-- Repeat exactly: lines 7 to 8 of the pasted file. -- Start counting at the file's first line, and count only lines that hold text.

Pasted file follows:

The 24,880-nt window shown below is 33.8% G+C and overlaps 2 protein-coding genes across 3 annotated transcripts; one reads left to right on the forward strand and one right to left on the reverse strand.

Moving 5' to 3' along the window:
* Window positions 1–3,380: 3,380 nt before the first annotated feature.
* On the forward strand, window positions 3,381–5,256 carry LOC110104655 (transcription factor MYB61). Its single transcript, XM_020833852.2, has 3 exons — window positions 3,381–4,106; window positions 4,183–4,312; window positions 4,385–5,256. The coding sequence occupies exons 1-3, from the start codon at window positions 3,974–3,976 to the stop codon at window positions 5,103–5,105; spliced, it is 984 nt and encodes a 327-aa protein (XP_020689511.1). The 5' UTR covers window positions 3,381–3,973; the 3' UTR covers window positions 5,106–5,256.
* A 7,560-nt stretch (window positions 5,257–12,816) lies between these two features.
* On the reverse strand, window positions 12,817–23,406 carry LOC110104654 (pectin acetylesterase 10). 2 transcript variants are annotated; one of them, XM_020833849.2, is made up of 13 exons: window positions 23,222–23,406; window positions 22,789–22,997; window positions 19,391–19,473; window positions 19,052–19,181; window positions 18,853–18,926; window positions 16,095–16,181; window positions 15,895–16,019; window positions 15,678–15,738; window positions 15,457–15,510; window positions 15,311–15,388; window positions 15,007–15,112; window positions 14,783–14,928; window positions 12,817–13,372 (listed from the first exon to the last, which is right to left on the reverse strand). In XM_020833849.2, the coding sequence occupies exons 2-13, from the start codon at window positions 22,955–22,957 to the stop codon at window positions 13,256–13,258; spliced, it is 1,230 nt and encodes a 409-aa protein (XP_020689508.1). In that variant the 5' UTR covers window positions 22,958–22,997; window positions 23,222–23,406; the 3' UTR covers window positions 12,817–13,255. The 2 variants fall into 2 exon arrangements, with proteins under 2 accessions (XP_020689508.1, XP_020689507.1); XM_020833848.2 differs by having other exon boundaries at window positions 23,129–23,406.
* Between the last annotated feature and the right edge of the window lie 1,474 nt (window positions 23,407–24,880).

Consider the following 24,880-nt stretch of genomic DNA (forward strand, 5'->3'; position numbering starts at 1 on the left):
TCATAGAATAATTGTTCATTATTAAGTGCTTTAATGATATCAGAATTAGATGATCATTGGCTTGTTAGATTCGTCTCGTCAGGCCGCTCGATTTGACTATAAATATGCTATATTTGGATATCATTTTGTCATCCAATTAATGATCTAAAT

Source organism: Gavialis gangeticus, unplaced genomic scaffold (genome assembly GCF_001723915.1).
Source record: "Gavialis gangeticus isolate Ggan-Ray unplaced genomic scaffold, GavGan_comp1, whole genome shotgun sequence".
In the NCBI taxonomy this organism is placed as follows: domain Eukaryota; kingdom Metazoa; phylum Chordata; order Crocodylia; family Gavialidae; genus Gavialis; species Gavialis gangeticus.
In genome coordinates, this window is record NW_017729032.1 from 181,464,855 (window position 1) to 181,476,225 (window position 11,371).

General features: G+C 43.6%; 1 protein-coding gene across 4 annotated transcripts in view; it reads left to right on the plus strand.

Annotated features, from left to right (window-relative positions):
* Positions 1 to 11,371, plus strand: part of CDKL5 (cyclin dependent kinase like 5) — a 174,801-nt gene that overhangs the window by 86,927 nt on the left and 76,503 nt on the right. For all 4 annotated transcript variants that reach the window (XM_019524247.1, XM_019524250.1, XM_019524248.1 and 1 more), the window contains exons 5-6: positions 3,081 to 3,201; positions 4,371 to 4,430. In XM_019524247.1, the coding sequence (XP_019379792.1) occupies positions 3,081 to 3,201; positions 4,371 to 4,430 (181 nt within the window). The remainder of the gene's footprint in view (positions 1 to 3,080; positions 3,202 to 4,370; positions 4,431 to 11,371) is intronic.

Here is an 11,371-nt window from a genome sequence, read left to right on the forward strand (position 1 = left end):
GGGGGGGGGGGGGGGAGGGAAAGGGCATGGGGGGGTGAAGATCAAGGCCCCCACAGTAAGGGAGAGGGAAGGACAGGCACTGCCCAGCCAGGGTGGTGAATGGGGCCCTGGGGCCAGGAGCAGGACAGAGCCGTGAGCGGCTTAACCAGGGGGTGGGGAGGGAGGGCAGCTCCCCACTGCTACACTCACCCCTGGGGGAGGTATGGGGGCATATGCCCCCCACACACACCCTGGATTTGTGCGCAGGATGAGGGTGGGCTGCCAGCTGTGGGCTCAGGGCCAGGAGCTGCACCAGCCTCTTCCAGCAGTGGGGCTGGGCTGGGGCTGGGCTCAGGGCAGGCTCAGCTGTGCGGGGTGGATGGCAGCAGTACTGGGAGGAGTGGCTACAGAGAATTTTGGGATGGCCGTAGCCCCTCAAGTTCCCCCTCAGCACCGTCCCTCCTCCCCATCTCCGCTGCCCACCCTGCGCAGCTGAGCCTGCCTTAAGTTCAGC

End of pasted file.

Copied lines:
* Between the last annotated feature and the right edge of the window lie 1,474 nt (window positions 23,407–24,880).

Consider the following 24,880-nt stretch of genomic DNA (forward strand, 5'->3'; position numbering starts at 1 on the left):